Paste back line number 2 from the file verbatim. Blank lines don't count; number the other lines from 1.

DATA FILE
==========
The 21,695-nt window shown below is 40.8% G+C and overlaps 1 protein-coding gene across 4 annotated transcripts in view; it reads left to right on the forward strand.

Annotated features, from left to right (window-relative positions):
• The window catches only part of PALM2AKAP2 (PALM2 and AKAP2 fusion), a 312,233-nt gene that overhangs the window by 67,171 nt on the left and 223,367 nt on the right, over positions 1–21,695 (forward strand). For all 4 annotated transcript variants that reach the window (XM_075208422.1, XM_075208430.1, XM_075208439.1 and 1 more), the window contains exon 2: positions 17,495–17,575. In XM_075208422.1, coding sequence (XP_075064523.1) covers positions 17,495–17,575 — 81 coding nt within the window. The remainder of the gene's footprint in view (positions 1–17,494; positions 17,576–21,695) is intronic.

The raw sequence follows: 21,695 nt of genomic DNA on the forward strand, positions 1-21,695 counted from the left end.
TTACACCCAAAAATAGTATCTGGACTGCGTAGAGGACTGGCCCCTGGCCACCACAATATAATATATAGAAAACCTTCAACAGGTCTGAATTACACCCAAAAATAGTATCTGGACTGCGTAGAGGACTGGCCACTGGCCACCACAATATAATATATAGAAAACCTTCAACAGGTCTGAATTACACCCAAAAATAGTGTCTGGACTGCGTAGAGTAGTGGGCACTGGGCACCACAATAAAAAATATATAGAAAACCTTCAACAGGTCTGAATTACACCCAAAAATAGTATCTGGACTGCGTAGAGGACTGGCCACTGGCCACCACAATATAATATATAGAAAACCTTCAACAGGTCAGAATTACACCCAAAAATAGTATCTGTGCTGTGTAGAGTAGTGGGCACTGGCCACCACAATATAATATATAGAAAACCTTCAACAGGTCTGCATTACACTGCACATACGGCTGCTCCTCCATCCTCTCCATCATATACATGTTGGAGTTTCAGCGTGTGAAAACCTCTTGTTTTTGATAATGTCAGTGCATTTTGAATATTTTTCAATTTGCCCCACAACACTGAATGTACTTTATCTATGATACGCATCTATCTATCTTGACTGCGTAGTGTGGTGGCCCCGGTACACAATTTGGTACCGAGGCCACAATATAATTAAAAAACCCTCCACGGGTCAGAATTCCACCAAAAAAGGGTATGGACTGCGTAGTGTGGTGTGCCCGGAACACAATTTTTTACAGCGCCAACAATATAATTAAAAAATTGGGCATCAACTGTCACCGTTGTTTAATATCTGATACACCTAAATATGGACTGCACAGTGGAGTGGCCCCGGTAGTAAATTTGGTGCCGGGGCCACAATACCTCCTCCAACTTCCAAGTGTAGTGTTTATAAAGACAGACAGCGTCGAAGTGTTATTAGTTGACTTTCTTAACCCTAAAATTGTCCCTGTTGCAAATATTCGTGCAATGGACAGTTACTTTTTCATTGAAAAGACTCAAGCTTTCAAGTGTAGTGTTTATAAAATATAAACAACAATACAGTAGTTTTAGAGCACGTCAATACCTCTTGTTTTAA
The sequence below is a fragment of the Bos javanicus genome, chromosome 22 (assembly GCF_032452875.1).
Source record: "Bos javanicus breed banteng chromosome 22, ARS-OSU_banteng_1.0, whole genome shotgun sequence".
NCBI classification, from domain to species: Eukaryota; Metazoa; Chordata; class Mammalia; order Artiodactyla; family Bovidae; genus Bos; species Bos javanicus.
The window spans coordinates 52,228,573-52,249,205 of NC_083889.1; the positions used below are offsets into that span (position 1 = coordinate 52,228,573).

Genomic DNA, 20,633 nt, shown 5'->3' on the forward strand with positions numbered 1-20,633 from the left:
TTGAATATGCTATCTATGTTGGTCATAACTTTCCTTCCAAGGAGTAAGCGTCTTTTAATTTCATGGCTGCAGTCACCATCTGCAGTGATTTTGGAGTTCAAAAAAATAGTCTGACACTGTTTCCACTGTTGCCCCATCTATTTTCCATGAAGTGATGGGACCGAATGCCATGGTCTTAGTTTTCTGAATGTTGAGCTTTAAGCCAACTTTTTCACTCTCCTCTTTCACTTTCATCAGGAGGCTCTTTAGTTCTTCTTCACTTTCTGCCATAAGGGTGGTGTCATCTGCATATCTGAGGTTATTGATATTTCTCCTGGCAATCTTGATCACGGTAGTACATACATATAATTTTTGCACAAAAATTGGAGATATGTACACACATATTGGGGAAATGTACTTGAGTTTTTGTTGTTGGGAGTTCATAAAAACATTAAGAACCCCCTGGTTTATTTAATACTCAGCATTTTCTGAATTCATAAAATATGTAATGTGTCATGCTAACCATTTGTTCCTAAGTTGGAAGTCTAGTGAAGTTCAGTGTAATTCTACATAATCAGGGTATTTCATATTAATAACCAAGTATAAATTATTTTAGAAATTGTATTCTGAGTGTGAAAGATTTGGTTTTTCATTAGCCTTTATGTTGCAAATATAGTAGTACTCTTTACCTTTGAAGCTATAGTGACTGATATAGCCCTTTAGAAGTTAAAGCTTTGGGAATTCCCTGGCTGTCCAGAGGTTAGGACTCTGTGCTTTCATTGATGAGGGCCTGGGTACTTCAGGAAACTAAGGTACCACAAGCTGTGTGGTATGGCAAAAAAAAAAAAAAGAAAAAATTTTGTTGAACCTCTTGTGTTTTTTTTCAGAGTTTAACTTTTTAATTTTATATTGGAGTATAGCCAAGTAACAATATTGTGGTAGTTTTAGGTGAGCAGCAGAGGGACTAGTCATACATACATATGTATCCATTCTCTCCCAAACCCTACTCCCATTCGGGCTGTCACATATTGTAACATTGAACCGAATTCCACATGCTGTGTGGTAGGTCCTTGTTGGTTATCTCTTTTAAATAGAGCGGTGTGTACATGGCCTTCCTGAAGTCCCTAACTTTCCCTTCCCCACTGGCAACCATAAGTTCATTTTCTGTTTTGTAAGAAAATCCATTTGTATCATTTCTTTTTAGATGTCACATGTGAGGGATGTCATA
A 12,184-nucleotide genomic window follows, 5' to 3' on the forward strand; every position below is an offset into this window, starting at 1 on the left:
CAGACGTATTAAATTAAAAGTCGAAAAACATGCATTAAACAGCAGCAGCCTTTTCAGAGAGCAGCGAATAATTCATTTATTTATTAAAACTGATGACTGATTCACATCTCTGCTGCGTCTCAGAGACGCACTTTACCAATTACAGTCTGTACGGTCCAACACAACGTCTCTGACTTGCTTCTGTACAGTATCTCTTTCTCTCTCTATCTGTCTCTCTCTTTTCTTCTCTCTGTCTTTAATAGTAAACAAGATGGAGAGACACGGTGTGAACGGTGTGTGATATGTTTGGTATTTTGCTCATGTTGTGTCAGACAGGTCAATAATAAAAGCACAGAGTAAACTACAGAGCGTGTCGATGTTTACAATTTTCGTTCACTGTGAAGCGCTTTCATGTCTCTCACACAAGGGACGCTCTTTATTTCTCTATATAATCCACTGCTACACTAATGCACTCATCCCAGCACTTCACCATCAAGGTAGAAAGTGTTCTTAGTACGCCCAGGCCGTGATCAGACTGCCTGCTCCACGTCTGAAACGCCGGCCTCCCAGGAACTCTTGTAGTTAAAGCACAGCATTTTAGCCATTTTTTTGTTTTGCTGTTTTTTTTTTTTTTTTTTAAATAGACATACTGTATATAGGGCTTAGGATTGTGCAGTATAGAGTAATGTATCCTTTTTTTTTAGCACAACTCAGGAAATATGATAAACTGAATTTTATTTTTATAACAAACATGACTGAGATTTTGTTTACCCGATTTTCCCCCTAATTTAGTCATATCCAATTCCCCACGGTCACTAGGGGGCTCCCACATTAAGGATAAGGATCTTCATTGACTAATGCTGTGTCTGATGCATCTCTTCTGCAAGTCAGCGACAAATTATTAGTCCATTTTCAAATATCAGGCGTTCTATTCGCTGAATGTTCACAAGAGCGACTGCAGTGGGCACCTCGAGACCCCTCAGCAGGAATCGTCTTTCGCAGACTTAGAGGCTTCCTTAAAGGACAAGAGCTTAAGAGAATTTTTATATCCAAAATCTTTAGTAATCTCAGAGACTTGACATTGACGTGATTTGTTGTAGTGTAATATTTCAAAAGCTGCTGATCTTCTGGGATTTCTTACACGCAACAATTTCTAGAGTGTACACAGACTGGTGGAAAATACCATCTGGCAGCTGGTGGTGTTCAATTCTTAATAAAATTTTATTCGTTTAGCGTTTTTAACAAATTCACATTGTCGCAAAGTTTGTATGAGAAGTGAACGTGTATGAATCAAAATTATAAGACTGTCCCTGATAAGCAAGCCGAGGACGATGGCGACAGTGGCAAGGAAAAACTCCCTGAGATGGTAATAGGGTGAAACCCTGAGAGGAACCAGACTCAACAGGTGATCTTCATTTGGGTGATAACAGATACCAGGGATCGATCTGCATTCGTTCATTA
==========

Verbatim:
Annotated features, from left to right (window-relative positions):